The February issue of Crane Data's flagship Money Fund Intelligence newsletter interviewed J.P. Morgan Asset Management Managing Director & Head of Global Liquidity Robert Deutsch. (See too our previous profile in Dec. '09, "Defending the $1 NAV: JPMorgan's Bob Deutsch.") J.P. Morgan ranks as the world's largest money market fund manager with almost $450 billion under management in combined U.S. domestic and "offshore" liquidity funds (see our ranking in MFI), and Deutsch has been one of the money fund industry's most eloquent spokesmen. He discusses flows, regulatory concerns, separate accounts, and the outlook for money funds. We excerpt from the first half of our MFI interview below.

We first asked about assets. Deutsch tells us, "When we looked at global institutional [liquidity flows], we took in $50B in the fourth quarter. The rest of the industry took in $66 billion, so we took in 43% of flows during the quarter. Even for us, that is a pretty dramatic number.... About half of that was U.S. and half was international ... it was fairly divided between credit and government funds in the U.S.... So money is still coming into credit funds. Internationally, it was spread across the Dollar, Euro, and Sterling with additional inflows into RMB. We're well positioned in China, so we have a fairly broad mix across products."

He adds, "Some of this seems to be flight to safety, because the markets were very volatile. [There were] a lot of worries about Europe, sovereigns and banks, but when it came to us almost as much went into the prime as the government funds.... I would say, in terms of what we saw come in, maybe a third was 'flight to safety,' a third was new cash from capital markets activities -- bond issuances and other deals -- and the other third, is at year end, we typically see some cyclical money, particularly from the large retailers."

MFI asked, "Have bank fees been helping?" He answers, "I think we started to see money come back from bank deposits to funds. So it's a reverse of the trend we saw in the first part of 2011.... I think we've seen the bank deposit rates come down. A year ago, some of the banks, and we're probably not one of those, were putting up pretty high yields like, 35 or 40 bps to capture money, and they don't seem to be doing that now.... [T]here was a big wave of [usage of] earnings credit rates and I think less of that is happening."

"The other thing is if your investor is willing to take a zero yield, they still get that FDIC guarantee. That is set to expire at the end of 2012. I don't think it has moved money yet, but I do think some investors are thinking about [that ending]. Some are saying, 'We can't accept the zero yield; we need some return in our money.'"

Regarding, "Separate Accounts, Enhanced Strategies," Deutsch continues, "Another trend we're seeing is the segmentation of cash. We have had a lot of discussions around cash segmentation strategies, and we help clients segment between operating cash, reserve cash, strategic cash, and restricted cash. In some cases, what they did with the money went to funds, like we saw in the fourth quarter. But we also saw our separate account business grow quite a bit. We crossed $50 billion in our separate account cash business and are up a good 10% for the year."

"It's not stuff that happens quickly. These are strategic discussions with clients, and we develop investment policies. They sign on to advisory agreement and all that takes some time. So these tend to be longer lead time, customized deals. A typical client of ours has, maybe $1 billion in cash and they carve out a couple hundred million [for a] strategy that they put out on the curve a bit."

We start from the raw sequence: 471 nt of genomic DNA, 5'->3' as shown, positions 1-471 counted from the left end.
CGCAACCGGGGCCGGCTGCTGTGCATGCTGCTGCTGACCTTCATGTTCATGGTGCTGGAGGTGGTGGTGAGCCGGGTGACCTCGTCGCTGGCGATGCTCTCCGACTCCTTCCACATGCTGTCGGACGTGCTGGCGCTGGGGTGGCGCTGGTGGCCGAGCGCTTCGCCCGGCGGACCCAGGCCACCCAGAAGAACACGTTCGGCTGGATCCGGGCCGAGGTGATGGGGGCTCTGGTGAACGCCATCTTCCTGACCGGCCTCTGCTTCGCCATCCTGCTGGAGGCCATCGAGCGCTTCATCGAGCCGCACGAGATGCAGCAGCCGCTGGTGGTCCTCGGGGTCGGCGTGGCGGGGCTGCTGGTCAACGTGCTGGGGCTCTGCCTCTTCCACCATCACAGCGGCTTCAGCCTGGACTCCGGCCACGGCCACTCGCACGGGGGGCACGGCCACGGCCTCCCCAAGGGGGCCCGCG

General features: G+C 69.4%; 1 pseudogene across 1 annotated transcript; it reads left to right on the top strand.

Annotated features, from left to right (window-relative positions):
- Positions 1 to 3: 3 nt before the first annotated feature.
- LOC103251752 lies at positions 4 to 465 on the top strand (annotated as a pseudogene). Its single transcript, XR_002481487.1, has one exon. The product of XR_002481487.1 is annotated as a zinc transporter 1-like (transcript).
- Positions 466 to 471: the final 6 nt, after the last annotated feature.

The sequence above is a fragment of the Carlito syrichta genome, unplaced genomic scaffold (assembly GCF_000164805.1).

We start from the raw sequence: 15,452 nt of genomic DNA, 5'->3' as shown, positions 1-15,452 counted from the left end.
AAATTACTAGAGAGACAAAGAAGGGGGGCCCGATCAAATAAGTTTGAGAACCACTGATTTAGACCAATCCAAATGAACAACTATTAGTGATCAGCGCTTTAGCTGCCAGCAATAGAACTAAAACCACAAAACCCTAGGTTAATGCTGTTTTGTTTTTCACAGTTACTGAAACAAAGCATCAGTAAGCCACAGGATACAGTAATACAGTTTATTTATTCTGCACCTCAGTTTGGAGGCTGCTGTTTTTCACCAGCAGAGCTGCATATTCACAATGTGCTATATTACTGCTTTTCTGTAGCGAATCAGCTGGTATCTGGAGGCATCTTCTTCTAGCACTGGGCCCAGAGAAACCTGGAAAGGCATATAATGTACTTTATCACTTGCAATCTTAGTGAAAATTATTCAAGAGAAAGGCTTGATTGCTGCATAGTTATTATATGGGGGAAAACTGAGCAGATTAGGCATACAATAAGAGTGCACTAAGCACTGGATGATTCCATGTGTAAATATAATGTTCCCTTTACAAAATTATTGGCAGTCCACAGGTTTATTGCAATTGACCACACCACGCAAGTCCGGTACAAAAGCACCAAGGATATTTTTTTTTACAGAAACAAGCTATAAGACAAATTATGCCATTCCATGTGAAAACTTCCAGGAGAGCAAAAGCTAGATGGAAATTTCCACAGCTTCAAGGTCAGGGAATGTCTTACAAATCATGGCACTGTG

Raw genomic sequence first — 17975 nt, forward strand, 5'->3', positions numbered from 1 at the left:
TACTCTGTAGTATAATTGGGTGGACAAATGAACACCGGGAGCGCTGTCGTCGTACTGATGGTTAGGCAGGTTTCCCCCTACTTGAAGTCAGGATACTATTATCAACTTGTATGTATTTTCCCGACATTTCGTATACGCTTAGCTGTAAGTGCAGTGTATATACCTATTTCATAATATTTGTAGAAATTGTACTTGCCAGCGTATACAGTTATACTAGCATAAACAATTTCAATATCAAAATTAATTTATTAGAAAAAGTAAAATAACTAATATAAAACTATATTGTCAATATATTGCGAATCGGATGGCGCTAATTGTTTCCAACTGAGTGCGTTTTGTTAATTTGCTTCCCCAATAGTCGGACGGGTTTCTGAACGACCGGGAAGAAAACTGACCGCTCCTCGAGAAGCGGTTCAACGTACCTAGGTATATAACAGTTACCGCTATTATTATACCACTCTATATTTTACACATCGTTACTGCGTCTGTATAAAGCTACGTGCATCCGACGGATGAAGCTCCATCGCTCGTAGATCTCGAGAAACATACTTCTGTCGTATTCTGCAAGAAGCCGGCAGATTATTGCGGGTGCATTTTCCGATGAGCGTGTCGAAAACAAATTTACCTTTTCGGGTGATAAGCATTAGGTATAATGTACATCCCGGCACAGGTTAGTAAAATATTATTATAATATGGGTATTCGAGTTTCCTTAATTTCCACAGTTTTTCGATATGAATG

He explains, "A lot of the separate account business is beyond [2a-7].... Most of it is about six-month duration. We use the same credit resources, and technically the same investment platform as our liquidity and 2a-7 products. So it's not the old enhanced cash with lots of derivatives. It's a very constrained strategy both in duration and credit. But in this environment it can pick up 25, 30, or 35 basis points over pure liquidity. So we've got a U.S. fund, we've got an offshore fund, and those two combined are about $1 billion in assets. They are less than a year old. And the separate accounts, most of these are the same Managed Reserves strategy. So this has been a really good product for us, and for the corporate investors it's sort of the right product for them in this environment."

Deutsch also says, "The other product we've done is a product that we model on old rule 2a-7. So it's variable NAV, but it barely varies. It's old 2a-7, so it doesn't have the new 2a-7 guidelines. Now it does not, today, have much of an yield advantage to 2a-7 because of this environment. It's more of a product that we've seeded and we're sort of incubating it and building a track record with it. So most of the client money has either gone to liquidity or managed reserves. But this product ... we think over time there is a place for it and we'll see clients use all three products, all of which are very tightly constrained in the cash space."

He adds, "[W]e've built a product set for this environment, but also for change. So we want to be ready for both market change and regulatory change. Between the product range we've set up in dollars and the size that we've built offshore, even if regulations aren't harmonized between the U.S. and international, we're in a strong place to compete wherever we have to compete." Look for Part II of our "Profile" in coming days, or see MFI for the full interview.

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